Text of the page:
BY | January 12, 2013

Flu outbreak 2013 in USA has affected 47 states as CDC flu map shows health emergency across the country. The United States is in the grip of influenza, which has reached epidemic proportions, with 7.3 percent of deaths last week caused by pneumonia and the flu.

The Mayor of Boston––which had already witnessed ten-fold jump from last year’s total reported case––had on Wednesday declared a public health emergency. Health authorities say a virulent strain has caused the number of flu cases to surge earlier than usual.

Hospitals around the country have scrambled to find additional space to treat the ill. They are overflowing with patients and in some cases, for example, in Illinois, they have had to turn them away.

Boston Mayor Thomas Menino said the city would begin offering free flu vaccinations on Saturday in an effort to check the spread.

According to the US Centers for Disease Control and Prevention (CDC) the figure of 7.3 per cent death is above the epidemic threshold of 7.2 per cent.

The flu season typically picks up in December, builds to a peak in January or February and fades away by late March or early April.

Nine of the 10 regions of the United States had ‘elevated’ flu. Only the Southwest and California region, had ‘normal’ flu activity last week.

The CDC report said that 24 states and New York City experienced ‘high activity’ in flu-like illnesses last week. In 16 states flu activity was moderate, while 10 states reported low or minimal flu activity.

According to CDS Friday report, quoting scientists, the vaccine against the flu strains is 62 per cent effective. This is ‘moderate’ effectiveness and means that 38 per cent who receive the vaccine are exposed to the virus. Yet experts recommend vaccination for everyone over six months of age.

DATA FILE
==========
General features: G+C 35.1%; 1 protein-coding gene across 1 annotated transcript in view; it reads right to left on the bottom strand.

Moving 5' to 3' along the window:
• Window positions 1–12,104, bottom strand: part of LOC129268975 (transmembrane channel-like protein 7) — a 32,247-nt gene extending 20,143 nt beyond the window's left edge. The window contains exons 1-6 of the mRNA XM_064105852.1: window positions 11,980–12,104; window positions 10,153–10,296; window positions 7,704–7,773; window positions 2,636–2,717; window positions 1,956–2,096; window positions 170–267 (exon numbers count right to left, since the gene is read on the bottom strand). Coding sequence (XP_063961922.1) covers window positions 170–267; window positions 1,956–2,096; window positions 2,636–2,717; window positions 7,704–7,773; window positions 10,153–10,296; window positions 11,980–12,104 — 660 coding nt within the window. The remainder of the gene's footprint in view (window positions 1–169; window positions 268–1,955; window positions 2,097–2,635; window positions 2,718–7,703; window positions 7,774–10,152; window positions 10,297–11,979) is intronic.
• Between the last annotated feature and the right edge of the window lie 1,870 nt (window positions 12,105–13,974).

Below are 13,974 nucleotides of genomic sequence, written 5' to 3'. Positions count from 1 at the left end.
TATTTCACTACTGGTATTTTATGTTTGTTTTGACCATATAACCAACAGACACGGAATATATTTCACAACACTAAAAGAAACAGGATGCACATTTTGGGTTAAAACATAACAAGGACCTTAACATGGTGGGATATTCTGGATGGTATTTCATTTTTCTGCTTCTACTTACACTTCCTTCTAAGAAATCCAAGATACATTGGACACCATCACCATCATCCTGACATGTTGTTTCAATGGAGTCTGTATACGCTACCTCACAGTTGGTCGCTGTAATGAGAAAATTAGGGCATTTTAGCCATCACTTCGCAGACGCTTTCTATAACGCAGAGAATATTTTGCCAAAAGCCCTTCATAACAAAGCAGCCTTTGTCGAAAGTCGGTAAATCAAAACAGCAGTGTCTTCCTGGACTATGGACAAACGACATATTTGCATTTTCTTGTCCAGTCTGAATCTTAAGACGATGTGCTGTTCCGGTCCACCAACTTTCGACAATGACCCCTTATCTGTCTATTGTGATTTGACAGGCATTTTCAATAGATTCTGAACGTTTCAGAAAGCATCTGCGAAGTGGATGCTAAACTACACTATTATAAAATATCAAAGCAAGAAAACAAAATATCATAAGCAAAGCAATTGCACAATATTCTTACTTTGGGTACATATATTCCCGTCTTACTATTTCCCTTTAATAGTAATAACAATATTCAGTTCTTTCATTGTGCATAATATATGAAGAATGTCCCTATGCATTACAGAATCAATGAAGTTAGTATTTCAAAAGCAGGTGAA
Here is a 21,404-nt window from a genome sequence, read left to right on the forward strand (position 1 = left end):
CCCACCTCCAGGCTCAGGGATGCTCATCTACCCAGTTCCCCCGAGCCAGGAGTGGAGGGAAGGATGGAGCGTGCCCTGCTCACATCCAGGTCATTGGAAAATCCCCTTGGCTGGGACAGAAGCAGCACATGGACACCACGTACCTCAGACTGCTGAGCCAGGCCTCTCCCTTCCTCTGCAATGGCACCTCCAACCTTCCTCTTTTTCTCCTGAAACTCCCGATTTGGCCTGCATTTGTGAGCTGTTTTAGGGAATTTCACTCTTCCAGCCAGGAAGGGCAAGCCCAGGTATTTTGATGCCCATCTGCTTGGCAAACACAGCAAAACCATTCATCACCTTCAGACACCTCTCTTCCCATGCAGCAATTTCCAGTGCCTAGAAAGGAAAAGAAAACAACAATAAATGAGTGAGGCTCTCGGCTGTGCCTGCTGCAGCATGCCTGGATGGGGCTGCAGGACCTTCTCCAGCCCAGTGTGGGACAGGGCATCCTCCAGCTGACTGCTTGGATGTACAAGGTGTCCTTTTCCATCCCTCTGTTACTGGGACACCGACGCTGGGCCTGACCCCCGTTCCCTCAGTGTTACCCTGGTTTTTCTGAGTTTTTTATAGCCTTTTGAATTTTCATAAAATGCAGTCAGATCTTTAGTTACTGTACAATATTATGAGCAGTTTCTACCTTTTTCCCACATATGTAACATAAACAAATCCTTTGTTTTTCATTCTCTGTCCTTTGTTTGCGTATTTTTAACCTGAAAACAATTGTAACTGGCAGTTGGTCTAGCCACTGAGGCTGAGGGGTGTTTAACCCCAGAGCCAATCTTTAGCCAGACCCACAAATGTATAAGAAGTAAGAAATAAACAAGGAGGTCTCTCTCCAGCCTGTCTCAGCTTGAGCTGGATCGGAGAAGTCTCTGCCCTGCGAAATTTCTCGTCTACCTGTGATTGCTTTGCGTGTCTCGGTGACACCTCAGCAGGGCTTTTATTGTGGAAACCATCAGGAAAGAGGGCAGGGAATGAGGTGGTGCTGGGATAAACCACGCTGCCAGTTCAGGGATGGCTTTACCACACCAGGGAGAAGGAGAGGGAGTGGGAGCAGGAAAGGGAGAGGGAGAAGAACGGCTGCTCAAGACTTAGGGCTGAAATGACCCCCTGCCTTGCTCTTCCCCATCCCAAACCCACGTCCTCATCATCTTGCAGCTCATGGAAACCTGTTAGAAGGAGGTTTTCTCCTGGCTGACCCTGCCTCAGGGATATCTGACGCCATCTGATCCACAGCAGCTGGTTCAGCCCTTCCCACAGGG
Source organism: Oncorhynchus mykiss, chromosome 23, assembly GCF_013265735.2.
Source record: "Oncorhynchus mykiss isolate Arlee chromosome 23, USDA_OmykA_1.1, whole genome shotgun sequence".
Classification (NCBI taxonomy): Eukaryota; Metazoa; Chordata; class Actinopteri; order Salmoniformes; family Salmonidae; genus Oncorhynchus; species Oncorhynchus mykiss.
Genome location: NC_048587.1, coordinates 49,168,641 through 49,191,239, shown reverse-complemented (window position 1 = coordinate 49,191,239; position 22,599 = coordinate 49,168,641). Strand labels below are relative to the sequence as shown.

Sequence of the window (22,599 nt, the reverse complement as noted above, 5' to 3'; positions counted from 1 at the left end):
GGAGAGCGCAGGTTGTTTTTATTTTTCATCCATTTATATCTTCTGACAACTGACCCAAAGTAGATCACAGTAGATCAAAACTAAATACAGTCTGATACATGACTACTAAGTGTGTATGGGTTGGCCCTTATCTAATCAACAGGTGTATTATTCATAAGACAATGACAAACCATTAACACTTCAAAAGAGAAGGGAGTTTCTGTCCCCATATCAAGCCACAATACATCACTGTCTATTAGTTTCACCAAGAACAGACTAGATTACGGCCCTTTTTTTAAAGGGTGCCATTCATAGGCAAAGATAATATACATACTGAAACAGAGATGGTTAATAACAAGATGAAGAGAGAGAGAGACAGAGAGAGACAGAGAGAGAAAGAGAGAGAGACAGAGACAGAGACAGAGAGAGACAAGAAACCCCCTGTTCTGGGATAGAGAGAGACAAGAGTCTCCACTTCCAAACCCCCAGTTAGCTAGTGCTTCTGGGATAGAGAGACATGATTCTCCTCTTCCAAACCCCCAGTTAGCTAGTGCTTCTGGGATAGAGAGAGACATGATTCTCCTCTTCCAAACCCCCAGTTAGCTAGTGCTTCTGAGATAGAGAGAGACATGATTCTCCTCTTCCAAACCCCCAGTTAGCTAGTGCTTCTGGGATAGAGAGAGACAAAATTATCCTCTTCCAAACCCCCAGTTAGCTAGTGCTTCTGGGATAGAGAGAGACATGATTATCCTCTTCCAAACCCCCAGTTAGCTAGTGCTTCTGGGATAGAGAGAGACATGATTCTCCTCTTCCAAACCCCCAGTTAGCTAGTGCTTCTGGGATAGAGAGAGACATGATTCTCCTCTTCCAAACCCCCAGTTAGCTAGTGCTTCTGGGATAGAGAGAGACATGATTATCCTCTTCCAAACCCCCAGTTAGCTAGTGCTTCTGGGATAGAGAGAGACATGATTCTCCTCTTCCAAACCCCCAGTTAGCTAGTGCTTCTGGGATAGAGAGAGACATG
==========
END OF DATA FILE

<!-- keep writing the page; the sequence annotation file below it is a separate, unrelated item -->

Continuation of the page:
They are of the view that even if it does not prevent flu, it can reduce the severity of the illness, prevent pneumonia and other life-threatening results of flu.

A Gallup Poll released on Friday found that 3.2 per cent of Americans reported having the flu when they were asked the question in December, higher than in any December since Gallup began asking the question in 2008. The rate is more typical of February, when normally it peaks.

Gallup incidentally found Hispanics more likely than any other ethnic group to be stricken as 9.2 reported that they had the flu in December. People aged 30 to 44 were the age group most likely to report the flu in December.

A total of 20 children have died from flu, up two from the previous week. That compares to 34 during the full 2011-2012 flu season, which was unusually mild, and 282 during the severe 2009-2010 season.

In North Carolina, flu activity has been recorded at the highest levels in a decade with 14 deaths.

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